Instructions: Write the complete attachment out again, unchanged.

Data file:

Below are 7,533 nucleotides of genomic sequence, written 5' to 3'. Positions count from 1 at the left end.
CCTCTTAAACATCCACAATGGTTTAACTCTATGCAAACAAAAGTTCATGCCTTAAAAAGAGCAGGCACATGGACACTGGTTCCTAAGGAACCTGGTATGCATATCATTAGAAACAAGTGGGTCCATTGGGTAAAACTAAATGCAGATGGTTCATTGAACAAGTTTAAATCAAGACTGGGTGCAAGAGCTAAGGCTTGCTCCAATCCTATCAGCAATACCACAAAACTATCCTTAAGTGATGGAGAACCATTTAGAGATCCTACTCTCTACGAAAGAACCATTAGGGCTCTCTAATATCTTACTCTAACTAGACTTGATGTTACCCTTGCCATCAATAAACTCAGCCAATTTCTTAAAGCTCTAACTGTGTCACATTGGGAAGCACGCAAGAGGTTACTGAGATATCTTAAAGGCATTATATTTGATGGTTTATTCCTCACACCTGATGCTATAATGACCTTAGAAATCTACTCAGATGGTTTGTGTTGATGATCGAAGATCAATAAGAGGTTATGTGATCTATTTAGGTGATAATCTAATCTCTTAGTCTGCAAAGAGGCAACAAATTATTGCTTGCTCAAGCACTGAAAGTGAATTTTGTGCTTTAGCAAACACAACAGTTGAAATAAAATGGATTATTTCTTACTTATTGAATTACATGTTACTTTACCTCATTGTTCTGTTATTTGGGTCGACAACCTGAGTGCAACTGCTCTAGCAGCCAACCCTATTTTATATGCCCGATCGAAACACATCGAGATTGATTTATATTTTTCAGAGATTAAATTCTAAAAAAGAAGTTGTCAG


Below are 7,533 nucleotides of genomic sequence, written 5' to 3'. Positions count from 1 at the left end.
CCTCTTAAACATCCACAATGGTTTAACTCTATGCAAACAAAAGTTCATGCCTTAAAAAGAGCAGGCACATGGACACTGGTTCCTAAGGAACCTGGTATGCATATCATTAGAAACAAGTGGGTCCATTGGGTAAAACTAAATGCAGATGGTTCATTGAACAAGTTTAAATCAAGACTGGGTGCAAGAGCTAAGGCTTGCTCCAATCCTATCAGCAATACCACAAAACTATCCTTAAGTGATGGAGAACCATTTAGAGATCCTACTCTCTACGAAAGAACCATTAGGGCTCTCTAATATCTTACTCTAACTAGACTTGATGTTACCCTTGCCATCAATAAACTCAGCCAATTTCTTAAAGCTCTAACTGTGTCACATTGGGAAGCACGCAAGAGGTTACTGAGATATCTTAAAGGCATTATATTTGATGGTTTATTCCTCACACCTGATGCTATAATGACCTTAGAAATCTACTCAGATGGTTTGTGTTGATGATCGAAGATCAATAAGAGGTTATGTGATCTATTTAGGTGATAATCTAATCTCTTAGTCTGCAAAGAGGCAACAAATTATTGCTTGCTCAAGCACTGAAAGTGAATTTTGTGCTTTAGCAAACACAACAGTTGAAATAAAATGGATTATTTCTTACTTATTGAATTACATGTTACTTTACCTCATTGTTCTGTTATTTGGGTCGACAACCTGAGTGCAACTGCTCTAGCAGCCAACCCTATTTTATATGCCCGATCGAAACACATCGAGATTGATTTATATTTTTCAGAGATTAAATTCTAAAAAAGAAGTTGTCAG